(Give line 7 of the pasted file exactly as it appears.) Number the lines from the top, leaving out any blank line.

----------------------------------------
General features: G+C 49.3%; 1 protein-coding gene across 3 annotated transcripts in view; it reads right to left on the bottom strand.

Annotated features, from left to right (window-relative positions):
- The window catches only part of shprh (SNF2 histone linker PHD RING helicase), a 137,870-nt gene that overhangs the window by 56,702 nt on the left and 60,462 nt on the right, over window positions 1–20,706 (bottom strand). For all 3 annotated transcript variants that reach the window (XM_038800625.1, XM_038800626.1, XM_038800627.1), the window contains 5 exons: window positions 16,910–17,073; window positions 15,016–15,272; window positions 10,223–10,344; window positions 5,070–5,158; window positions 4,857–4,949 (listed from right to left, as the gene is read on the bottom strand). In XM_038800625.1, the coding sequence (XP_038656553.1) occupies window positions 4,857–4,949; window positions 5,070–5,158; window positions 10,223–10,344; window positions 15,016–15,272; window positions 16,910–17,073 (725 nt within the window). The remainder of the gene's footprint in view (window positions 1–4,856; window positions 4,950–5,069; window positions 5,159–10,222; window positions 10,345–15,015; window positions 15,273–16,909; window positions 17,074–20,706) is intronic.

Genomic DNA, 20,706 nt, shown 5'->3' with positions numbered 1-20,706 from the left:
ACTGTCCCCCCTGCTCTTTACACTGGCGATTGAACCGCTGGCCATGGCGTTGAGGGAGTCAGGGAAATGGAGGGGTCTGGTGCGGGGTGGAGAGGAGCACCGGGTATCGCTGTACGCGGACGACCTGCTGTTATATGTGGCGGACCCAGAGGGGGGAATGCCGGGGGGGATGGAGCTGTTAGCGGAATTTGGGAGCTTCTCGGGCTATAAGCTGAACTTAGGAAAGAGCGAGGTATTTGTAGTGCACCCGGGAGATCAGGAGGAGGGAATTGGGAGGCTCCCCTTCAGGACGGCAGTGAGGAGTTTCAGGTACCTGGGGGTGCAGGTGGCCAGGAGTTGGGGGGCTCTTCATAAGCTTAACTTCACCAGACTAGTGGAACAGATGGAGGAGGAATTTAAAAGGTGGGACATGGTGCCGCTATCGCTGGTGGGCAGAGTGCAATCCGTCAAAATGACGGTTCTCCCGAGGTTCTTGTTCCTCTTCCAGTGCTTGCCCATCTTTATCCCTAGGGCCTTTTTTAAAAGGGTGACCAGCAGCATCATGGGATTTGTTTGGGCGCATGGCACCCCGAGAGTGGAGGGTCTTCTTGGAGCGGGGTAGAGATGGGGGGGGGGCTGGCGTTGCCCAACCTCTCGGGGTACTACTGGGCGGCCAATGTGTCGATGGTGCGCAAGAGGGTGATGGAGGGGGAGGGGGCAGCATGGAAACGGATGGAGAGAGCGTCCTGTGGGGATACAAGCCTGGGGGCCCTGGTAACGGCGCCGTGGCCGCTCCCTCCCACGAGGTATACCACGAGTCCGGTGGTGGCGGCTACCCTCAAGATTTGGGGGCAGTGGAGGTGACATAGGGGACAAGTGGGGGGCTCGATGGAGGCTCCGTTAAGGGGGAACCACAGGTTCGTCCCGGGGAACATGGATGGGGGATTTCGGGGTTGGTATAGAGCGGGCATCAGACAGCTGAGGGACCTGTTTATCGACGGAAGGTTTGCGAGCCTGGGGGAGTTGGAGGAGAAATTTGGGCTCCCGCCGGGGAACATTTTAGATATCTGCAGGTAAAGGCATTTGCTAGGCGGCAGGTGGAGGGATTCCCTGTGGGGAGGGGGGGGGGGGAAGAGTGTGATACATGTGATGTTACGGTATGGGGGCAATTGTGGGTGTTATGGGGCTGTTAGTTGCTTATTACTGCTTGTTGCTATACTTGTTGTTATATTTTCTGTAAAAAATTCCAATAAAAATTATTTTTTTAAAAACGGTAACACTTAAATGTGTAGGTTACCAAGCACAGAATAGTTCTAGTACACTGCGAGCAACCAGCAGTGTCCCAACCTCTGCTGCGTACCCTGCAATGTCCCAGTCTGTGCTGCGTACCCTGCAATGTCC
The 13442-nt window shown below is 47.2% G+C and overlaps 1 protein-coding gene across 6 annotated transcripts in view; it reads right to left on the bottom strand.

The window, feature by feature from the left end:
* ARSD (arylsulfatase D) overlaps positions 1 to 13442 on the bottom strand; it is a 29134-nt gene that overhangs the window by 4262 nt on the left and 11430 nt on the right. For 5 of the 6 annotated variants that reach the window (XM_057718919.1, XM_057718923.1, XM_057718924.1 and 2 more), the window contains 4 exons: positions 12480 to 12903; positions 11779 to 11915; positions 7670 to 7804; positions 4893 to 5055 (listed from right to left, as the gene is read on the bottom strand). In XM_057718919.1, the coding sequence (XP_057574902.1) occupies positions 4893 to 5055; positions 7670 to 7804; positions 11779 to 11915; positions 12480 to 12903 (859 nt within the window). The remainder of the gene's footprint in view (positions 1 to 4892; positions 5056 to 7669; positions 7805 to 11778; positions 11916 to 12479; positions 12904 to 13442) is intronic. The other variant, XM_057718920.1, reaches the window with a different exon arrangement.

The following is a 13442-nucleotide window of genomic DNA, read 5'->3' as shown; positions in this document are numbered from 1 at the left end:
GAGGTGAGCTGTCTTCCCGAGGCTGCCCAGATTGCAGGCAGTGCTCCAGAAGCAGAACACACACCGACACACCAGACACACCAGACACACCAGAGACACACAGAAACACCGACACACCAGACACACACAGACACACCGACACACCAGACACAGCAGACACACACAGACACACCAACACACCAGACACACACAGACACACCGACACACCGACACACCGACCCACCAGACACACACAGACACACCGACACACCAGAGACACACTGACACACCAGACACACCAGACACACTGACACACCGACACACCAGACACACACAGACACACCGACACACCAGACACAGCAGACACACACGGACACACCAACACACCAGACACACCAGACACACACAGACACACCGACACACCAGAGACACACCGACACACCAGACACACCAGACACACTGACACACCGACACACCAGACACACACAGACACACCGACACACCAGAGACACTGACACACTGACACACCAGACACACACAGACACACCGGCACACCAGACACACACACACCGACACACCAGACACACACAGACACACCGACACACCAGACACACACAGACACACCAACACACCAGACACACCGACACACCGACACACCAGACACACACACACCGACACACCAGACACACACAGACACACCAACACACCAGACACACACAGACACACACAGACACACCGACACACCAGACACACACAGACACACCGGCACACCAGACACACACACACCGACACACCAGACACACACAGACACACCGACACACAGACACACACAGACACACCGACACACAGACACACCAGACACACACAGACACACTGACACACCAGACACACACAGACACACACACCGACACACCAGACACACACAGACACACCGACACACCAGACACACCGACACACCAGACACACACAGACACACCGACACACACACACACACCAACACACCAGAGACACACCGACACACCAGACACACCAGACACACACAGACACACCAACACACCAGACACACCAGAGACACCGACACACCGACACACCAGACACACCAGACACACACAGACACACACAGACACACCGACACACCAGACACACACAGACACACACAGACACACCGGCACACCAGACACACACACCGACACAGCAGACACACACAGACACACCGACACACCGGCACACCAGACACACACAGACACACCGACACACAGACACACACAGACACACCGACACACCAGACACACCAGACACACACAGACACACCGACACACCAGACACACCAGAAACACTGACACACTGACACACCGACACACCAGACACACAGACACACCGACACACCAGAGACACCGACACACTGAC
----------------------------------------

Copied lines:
The window, feature by feature from the left end: